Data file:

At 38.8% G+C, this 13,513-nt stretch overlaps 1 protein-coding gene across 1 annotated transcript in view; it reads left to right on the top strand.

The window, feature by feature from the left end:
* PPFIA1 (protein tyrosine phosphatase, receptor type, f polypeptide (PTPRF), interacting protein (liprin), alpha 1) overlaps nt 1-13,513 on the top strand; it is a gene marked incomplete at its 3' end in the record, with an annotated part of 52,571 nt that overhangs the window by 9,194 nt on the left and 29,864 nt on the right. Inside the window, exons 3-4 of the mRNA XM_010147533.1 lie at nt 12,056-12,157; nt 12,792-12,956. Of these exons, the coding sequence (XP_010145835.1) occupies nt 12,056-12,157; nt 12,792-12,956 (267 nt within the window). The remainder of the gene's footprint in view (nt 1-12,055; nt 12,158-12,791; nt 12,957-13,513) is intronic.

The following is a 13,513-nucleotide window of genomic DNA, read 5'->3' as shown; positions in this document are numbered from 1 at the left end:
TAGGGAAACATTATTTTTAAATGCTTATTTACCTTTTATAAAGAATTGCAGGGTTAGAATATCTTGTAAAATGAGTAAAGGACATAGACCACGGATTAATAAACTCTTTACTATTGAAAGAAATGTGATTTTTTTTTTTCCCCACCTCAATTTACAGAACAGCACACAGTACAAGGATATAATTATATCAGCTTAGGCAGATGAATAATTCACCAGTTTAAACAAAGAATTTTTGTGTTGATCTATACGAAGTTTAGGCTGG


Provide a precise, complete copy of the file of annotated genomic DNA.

At 38.8% G+C, this 13,513-nt stretch overlaps 1 protein-coding gene across 1 annotated transcript in view; it reads left to right on the top strand.

The window, feature by feature from the left end:
* PPFIA1 (protein tyrosine phosphatase, receptor type, f polypeptide (PTPRF), interacting protein (liprin), alpha 1) overlaps nt 1-13,513 on the top strand; it is a gene marked incomplete at its 3' end in the record, with an annotated part of 52,571 nt that overhangs the window by 9,194 nt on the left and 29,864 nt on the right. Inside the window, exons 3-4 of the mRNA XM_010147533.1 lie at nt 12,056-12,157; nt 12,792-12,956. Of these exons, the coding sequence (XP_010145835.1) occupies nt 12,056-12,157; nt 12,792-12,956 (267 nt within the window). The remainder of the gene's footprint in view (nt 1-12,055; nt 12,158-12,791; nt 12,957-13,513) is intronic.

The following is a 13,513-nucleotide window of genomic DNA, read 5'->3' as shown; positions in this document are numbered from 1 at the left end:
TAGGGAAACATTATTTTTAAATGCTTATTTACCTTTTATAAAGAATTGCAGGGTTAGAATATCTTGTAAAATGAGTAAAGGACATAGACCACGGATTAATAAACTCTTTACTATTGAAAGAAATGTGATTTTTTTTTTTCCCCACCTCAATTTACAGAACAGCACACAGTACAAGGATATAATTATATCAGCTTAGGCAGATGAATAATTCACCAGTTTAAACAAAGAATTTTTGTGTTGATCTATACGAAGTTTAGGCTGG